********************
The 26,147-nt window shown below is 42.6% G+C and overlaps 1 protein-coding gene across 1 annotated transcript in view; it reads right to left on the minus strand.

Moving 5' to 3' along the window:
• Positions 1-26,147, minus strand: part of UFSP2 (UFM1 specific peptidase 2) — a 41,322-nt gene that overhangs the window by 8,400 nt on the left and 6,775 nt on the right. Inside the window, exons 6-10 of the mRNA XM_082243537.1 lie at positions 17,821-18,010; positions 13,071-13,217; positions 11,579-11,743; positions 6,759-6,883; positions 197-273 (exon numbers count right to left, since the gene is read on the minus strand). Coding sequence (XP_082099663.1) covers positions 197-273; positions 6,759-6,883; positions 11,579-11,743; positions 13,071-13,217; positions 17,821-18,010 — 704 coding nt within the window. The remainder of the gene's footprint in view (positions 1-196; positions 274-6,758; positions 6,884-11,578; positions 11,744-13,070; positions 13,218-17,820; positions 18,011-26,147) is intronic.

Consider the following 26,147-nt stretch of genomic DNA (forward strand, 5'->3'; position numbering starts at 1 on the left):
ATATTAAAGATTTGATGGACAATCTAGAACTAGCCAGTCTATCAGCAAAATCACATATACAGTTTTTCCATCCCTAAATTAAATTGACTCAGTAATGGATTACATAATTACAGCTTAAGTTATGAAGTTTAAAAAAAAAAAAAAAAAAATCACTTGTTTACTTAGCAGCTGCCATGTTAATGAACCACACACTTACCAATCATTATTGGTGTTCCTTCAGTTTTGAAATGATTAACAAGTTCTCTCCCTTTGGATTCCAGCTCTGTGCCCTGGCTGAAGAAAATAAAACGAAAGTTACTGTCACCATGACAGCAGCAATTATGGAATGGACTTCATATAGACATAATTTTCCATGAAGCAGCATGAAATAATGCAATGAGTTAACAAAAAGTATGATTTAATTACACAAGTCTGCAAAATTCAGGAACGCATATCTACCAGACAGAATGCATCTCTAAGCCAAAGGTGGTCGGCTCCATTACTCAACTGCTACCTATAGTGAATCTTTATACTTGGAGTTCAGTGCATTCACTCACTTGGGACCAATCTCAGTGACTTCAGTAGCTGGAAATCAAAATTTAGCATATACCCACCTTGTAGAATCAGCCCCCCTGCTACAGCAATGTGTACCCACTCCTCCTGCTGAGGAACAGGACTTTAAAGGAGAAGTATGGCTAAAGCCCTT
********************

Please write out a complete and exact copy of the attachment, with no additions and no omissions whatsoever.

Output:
The 26,147-nt window shown below is 42.6% G+C and overlaps 1 protein-coding gene across 1 annotated transcript in view; it reads right to left on the minus strand.

Moving 5' to 3' along the window:
• Positions 1-26,147, minus strand: part of UFSP2 (UFM1 specific peptidase 2) — a 41,322-nt gene that overhangs the window by 8,400 nt on the left and 6,775 nt on the right. Inside the window, exons 6-10 of the mRNA XM_082243537.1 lie at positions 17,821-18,010; positions 13,071-13,217; positions 11,579-11,743; positions 6,759-6,883; positions 197-273 (exon numbers count right to left, since the gene is read on the minus strand). Coding sequence (XP_082099663.1) covers positions 197-273; positions 6,759-6,883; positions 11,579-11,743; positions 13,071-13,217; positions 17,821-18,010 — 704 coding nt within the window. The remainder of the gene's footprint in view (positions 1-196; positions 274-6,758; positions 6,884-11,578; positions 11,744-13,070; positions 13,218-17,820; positions 18,011-26,147) is intronic.

Consider the following 26,147-nt stretch of genomic DNA (forward strand, 5'->3'; position numbering starts at 1 on the left):
ATATTAAAGATTTGATGGACAATCTAGAACTAGCCAGTCTATCAGCAAAATCACATATACAGTTTTTCCATCCCTAAATTAAATTGACTCAGTAATGGATTACATAATTACAGCTTAAGTTATGAAGTTTAAAAAAAAAAAAAAAAAAATCACTTGTTTACTTAGCAGCTGCCATGTTAATGAACCACACACTTACCAATCATTATTGGTGTTCCTTCAGTTTTGAAATGATTAACAAGTTCTCTCCCTTTGGATTCCAGCTCTGTGCCCTGGCTGAAGAAAATAAAACGAAAGTTACTGTCACCATGACAGCAGCAATTATGGAATGGACTTCATATAGACATAATTTTCCATGAAGCAGCATGAAATAATGCAATGAGTTAACAAAAAGTATGATTTAATTACACAAGTCTGCAAAATTCAGGAACGCATATCTACCAGACAGAATGCATCTCTAAGCCAAAGGTGGTCGGCTCCATTACTCAACTGCTACCTATAGTGAATCTTTATACTTGGAGTTCAGTGCATTCACTCACTTGGGACCAATCTCAGTGACTTCAGTAGCTGGAAATCAAAATTTAGCATATACCCACCTTGTAGAATCAGCCCCCCTGCTACAGCAATGTGTACCCACTCCTCCTGCTGAGGAACAGGACTTTAAAGGAGAAGTATGGCTAAAGCCCTT